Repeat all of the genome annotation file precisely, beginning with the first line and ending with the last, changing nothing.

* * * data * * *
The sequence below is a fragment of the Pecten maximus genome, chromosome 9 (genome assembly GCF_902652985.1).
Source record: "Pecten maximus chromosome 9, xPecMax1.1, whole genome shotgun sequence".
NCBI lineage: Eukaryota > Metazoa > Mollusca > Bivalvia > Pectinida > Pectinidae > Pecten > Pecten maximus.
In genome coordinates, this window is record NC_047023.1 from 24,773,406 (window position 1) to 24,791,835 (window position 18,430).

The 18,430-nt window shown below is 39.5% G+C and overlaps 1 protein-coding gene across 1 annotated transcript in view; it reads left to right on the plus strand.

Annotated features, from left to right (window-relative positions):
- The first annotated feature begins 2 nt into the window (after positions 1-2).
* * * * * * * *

The sequence below is a fragment of the Pecten maximus genome, chromosome 9 (genome assembly GCF_902652985.1).
Source record: "Pecten maximus chromosome 9, xPecMax1.1, whole genome shotgun sequence".
NCBI lineage: Eukaryota > Metazoa > Mollusca > Bivalvia > Pectinida > Pectinidae > Pecten > Pecten maximus.
In genome coordinates, this window is record NC_047023.1 from 24,773,406 (window position 1) to 24,791,835 (window position 18,430).

The 18,430-nt window shown below is 39.5% G+C and overlaps 1 protein-coding gene across 1 annotated transcript in view; it reads left to right on the plus strand.

Annotated features, from left to right (window-relative positions):
- The first annotated feature begins 2 nt into the window (after positions 1-2).